David Simon, chairman & CEO, is presenting for Simon Property Group at NAREIT's REIT Week.
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Below are notes from the session:
3:02: Simon: Fundamentals in the business are pretty good. We just came back from several meetings with retailers, including the ICSC. General demand is picking up. Our first quarter results were excellent. ... Our revenues increased 10.2 percent. Our spreads were up and our comparable property NOI was up more than 2 percent. Fundamentals are decent and getting better. There is still a lot of workout work to do. Retailers are still cautious, but feeling more comfortable in opening stores. ... Our balance sheet is generally in great shape and I think things are headed in the right direction.
3:04 Simon: We expect to send $2 billion to $3 billion on the existing portfolio—redeveloping, expanding, modernizing and adding … amenities. … We started that a year-plus ago. Some of our peers are talking about starting that now, but we're already well into that process. … Generally we still think we have a lot of upside in our leases, especially in our outlet portfolio. Including Mills and properties in, we have 99 dedicated to value-oriented retail. That's a pretty good spot to be.
3:05: What are we going to do to grow? Show me in the retail real estate world who is growing more than us? … This year first quarter was 14.2 percent FFO per share growth. This year I expect to have record earnings for the company. … Most people have growth, but are not going to get back to record earnings. They may grow off '10 or '09, but are still off their peek. … We will have the highest FFO in our company history.
3:07: (In response to question about redevelopment and potential of mixed-use.) Simon: There are unique asset intensifications available to us. For instance, Copley Place in Boston is a unique opportunity to add some retail square footage, but also potentially a residential tower. There are going to be some residential andopportunities in our portfolio as we intensify the use. But I agree that the vast majority will be to further reposition assets from a retail perspective.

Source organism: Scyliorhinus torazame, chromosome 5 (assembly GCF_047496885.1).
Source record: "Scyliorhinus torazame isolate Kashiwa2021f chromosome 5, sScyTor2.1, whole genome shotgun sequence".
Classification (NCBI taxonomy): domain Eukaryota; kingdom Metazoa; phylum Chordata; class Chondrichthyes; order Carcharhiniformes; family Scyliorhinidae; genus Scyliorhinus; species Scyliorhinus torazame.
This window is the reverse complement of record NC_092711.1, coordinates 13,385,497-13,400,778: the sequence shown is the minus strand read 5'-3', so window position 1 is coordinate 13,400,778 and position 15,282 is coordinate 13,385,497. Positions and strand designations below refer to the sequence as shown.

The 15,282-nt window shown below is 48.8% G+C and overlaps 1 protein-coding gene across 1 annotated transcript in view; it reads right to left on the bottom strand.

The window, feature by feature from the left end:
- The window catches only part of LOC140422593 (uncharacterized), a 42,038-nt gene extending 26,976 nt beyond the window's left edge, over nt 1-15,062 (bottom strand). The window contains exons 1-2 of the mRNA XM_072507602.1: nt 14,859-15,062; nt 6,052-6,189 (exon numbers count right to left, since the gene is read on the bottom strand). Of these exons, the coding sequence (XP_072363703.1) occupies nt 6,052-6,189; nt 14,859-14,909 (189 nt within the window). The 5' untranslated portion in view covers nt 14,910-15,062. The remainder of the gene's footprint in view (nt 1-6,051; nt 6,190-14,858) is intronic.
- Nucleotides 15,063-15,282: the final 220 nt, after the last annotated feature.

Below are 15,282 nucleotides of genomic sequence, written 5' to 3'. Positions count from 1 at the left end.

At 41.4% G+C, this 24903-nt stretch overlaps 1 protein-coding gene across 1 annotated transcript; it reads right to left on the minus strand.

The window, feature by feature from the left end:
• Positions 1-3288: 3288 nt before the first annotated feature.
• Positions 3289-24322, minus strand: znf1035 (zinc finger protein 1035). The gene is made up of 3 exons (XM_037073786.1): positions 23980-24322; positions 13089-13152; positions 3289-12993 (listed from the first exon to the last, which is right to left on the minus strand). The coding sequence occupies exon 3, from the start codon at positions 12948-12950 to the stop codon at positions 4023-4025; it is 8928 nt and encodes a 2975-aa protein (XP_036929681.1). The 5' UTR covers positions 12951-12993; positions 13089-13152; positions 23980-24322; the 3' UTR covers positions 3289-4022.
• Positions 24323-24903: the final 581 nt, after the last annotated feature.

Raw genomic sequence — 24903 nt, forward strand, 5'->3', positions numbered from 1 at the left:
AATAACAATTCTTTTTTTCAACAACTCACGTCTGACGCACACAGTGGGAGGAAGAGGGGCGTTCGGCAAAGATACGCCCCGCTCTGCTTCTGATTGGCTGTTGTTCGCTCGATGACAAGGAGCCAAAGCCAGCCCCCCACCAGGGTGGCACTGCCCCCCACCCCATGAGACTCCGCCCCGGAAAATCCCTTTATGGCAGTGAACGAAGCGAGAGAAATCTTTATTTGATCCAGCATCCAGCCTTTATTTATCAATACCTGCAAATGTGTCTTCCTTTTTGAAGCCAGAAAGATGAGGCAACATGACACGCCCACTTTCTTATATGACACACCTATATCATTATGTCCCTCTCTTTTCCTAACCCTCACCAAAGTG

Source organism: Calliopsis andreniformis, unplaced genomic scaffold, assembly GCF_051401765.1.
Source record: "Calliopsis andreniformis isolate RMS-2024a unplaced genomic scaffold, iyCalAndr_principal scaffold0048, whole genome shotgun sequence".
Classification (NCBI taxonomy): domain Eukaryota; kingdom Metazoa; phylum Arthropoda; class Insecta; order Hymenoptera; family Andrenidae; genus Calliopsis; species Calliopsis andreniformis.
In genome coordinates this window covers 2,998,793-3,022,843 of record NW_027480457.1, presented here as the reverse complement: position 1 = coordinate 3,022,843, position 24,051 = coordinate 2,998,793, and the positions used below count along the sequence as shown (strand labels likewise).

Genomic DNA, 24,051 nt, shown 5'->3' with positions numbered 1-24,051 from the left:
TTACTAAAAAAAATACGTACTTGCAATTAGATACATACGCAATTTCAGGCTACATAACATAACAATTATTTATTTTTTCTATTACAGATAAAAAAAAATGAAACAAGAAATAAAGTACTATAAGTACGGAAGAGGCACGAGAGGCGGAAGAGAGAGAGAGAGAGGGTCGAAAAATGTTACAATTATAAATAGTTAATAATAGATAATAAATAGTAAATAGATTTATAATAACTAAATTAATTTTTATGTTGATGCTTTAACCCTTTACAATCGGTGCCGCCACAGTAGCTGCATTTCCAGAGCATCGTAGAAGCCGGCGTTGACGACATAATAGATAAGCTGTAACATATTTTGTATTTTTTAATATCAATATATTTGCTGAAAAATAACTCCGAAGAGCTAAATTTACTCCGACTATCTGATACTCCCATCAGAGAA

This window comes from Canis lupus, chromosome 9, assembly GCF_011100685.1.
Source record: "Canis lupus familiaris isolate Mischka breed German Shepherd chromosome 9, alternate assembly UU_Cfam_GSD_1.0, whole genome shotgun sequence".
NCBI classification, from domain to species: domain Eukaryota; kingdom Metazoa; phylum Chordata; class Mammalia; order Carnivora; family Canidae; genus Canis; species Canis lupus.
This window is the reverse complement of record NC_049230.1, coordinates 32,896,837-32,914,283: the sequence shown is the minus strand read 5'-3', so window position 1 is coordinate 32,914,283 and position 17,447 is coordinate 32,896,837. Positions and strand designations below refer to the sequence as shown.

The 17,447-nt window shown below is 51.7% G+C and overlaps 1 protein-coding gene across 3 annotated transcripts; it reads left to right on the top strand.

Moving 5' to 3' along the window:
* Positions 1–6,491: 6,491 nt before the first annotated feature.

3:10: (In response to question about Calloway JV.) Simon: We are excited about the Canadian opportunity. I think we are off to a good start. Hopefully we can get a commitment from an anchor that is very interesting. … A lot of the very successful outlets are in the Northern part of the U.S. So it's not as if Canadians don't understand it. … I think if you can end up building 15, it's a pretty good size. It would be a good build-out considering what's out there now.
3:13: Simon: Almost every retailer goes through the evolution of store sizes. They start small, go a little bigger, biggest, then head back in the other direction. … That's a natural evolution. What we have to do is keep the center fresh, looking great, driving customer traffic and look to see that they don't reach for too much space.
3:16: Simon: Where we envision being able to communicate to our customer is that they know they're in a Simon mall. We want to communicate with them and we'll give our best retailers the ability to communicate with them. … We're going to try and do it in a coordinated fashion where they have the best that we have to offer and the best the retailers have to offer. We want to treat our best customers specially. … We've never done that. But we want to treat our best mall customers better than just any other guy that shows up.
3:24: Simon: (On question about Internet sales taxation.) We need federal legislation to change what we consider one of the most unfair taxation situations. Pure Internet retailers do not have to collect sales tax. But Gap has to collect sales tax on online sales, even in the same states. … It's not a new tax. It's just a tax that the online guys ignore and do not collect. … We are hoping that logic prevails and it levels the playing field and leave it up to the states to decide what to do. … We need Congress to act. … It's not an ideological issue. It's going to take an act of Congress and I'm going to work my tail off to make it happen. … There's no reason to treat a mom & pop shop different from an Amazon. … Why does Amazon get the benefit over the mom & pop?
3:30: Simon: (In response to a question about new concepts and weaker players.) The weaker retailers evolve. Some get better. Some get worse. There always seem to be a new class of retailers to take up the slack. … Some are going through tough times. At the same time, we're seeing some others take the market share. … Let's face it, there is a lot of retail real estate. There will be some obsolescence. … That obsolescence now comes pretty quick. I think long run, it is good, let's clean out the excess capacity and get to where we need to be.
End of session.